In "The Return of the Dead," Niederhoff compares Atwood's 1972 novel Surfacing to the 1996 novel, Alias Grace. The former, which Niederhoff rightly notes has attained the status of a classic work of contemporary fiction, commences with its unnamed narrator heading up into northern Quebec in search of her missing father. As she becomes increasingly immersed in the emotional implications of this quest, the text gradually exposes an unstable narrative voice. In a crucial moment of uncanny encounter, the narrator dives into the lake in pursuit of her father's last movements and discovers an amorphous "dead thing" (136) floating in the water; the drowned corpse is presumably her father's, but to the traumatised narrator it becomes the foetus she unwillingly aborted. The encounter prompts a rush of submerged memories, seemingly reinforcing Freud's assertion that: "hysterical patients suffer from reminiscences. Their symptoms are the remnants and the memory symbols of certain (traumatic) experiences" ("Psychoanalysis" 187). Her reaction exposes the repressed knowledge of repugnant acts: "I couldn't accept it, that mutilation, ruin I'd made, I needed a different version" (137). No longer free to reside in the "paper house" (138) of false memory, the narrator belatedly acknowledges her pain and loss—"I'm crying finally, it's the first time" (166)—and is subsequently able to contemplate a return to society and selfhood.
Surfacing is, a text of its time; influenced by rising second-wave feminism and sympathetic to the concerns of ecofeminism and environmentalism, it also reflects the contemporary interest in the kind of national thematic criticism that Atwood exemplifies in her critical text of the same year, Survival. In contrast, Alias Grace is a product of the mid-1990s. Intricately plotted and self-consciously [→page 95] inconclusive, it takes much from postmodern literary practise and is a forerunner of the current preoccupation with neo-Victorian fiction. Like Surfacing, it is, as Niederhoff notes, characterised by themes of memory and recollection; by what Atwood describes as: "the lure of the unmentionable—the mysterious, the buried, the forgotten, the discarded, the taboo" ("In Search of Alias Grace" 1509). Based on a notorious Canadian murder case of 1843, the young protagonist Grace Marks is accused of conspiring with a fellow servant in the bloody murders of her master and his housekeeper-mistress. Grace claims total amnesia of the events, and the prison Governor's sympathetic wife encourages her to be hypnotised by Simon Jordan, a young doctor and pre-Freudian psychoanalyst. Rather than revealing the desired truth, these sessions introduce various possible explanations, including: Grace's spiritual possession by her former fellow servant Mary; a deliberate and cunning deception perpetrated by Grace and, possibly, an accomplice; or a modern medical diagnosis of multiple personality disorder. As Coral Ann Howells notes: "The fascination of a character like Grace is intimately bound up with nineteenth-century anxieties about women and their true nature: are they angels in the house or are they lying devils, and which is Grace?" (Contemporary Canadian Women's Fiction 30). As characters and readers attempt to diagnose Grace's condition, ultimately the veracity of each of the novel's competing accounts remains a conundrum that the determinedly postmodern text refuses to unravel.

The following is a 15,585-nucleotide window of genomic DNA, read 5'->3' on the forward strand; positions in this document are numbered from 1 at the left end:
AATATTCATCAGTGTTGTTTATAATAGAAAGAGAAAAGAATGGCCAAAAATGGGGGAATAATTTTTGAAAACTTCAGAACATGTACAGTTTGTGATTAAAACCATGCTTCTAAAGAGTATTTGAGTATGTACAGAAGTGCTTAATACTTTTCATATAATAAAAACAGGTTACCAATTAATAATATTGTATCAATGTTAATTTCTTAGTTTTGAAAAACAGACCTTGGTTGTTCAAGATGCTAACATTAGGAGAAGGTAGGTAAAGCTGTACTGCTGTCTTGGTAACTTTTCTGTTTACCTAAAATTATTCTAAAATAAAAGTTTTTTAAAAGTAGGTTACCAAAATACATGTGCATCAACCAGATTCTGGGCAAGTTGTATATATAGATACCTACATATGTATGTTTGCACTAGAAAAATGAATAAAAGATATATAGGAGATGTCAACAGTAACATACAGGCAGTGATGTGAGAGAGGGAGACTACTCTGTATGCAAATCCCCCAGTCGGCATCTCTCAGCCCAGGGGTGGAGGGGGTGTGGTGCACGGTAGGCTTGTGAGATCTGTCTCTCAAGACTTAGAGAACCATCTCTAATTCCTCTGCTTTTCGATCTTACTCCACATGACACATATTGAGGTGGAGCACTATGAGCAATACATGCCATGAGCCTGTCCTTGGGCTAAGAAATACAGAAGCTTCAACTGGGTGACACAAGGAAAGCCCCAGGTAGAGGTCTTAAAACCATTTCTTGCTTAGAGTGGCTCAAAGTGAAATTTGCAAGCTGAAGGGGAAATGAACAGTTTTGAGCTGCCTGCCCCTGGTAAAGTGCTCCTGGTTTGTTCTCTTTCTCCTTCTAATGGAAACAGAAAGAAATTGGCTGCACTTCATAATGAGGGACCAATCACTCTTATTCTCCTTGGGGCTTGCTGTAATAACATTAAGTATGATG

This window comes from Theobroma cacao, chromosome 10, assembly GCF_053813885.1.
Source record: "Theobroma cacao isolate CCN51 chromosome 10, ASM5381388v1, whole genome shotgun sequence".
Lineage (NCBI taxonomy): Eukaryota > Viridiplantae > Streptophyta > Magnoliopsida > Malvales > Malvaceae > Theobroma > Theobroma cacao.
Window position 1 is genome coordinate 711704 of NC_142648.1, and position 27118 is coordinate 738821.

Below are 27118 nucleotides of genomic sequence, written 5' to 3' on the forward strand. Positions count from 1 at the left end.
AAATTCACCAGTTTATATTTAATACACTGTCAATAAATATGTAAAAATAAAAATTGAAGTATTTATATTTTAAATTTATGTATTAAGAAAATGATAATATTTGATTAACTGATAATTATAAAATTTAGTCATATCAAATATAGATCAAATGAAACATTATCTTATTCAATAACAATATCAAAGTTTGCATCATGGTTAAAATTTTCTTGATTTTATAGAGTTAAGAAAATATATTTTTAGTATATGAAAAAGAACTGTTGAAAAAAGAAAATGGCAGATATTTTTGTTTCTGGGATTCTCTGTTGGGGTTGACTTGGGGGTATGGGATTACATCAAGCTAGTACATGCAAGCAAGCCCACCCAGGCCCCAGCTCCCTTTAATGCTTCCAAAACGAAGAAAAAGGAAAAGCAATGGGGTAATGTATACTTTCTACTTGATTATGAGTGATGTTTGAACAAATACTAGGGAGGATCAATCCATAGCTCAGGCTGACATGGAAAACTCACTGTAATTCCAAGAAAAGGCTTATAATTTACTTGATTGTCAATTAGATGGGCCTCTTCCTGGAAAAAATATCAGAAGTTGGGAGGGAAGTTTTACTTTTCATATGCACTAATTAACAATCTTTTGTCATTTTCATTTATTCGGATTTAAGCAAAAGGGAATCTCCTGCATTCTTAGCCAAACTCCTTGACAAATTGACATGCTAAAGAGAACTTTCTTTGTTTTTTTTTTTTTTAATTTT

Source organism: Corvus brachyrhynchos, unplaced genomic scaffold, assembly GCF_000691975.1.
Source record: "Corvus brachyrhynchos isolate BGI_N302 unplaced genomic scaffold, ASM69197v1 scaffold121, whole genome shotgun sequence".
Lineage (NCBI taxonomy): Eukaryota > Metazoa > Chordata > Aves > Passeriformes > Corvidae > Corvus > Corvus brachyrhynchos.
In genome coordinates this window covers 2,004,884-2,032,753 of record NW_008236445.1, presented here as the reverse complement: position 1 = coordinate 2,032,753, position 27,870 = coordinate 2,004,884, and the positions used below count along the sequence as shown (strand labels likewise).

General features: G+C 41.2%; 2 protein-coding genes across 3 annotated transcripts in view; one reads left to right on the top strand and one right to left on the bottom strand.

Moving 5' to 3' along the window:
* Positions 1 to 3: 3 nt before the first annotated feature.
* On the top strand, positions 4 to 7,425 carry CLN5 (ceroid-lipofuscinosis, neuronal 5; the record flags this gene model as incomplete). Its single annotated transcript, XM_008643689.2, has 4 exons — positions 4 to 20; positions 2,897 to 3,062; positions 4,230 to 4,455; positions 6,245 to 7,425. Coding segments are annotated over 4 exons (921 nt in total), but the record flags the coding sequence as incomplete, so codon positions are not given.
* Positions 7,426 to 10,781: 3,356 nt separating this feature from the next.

Examining these two quite different novels, published almost twenty-five years apart, Niederhoff suggests that both exemplify a central theme in Atwood's work: the return from death and/or the underworld. Accordingly, a key informing image in Surfacing is a description of the narrator's mother resuscitating the narrator's drowning brother; while in Alias Grace, the dead return in the form of Mary's ghost, haunting and manipulating an unwitting Grace. In fact, while the significance of this theme can be logically traced through Niederhoff's discussion—the survival of death; the return from the dead; the laying to rest of ghosts; the confrontation of repressed [→page 96] memories—its its initial invocation falls away over the course of the article and is tellingly absent from the conclusion. Instead, the article's primary and more rewarding concern is with Atwood's evolving engagement with psychoanalytic practice. To this end, Niederhoff suggests that the two novels resemble each other in a "surprising number of ways" (75): both are detective novels concluding on a moment of anagnorisis or dramatic revelation; both contain emotionally damaged narrators; and in both, repressed trauma affects the memory. While noting these similarities, however, Niederhoff argues that "there is also a crucial difference in the way the two novels represent a secret or repressed knowledge that is associated with the return of the dead" (62). Following a detailed explication of the texts' overlapping themes, he then offers the article's central statement: "While Surfacing is about the necessity of surfacing, of emerging into the full light of knowledge, Grace must remain below the surface to survive. Ignorance means life to her" (86). With this observation, Niederhoff suggests a paradigm shift in Atwood's thinking about memory and psychoanalysis. This idea is valuable and demands further consideration.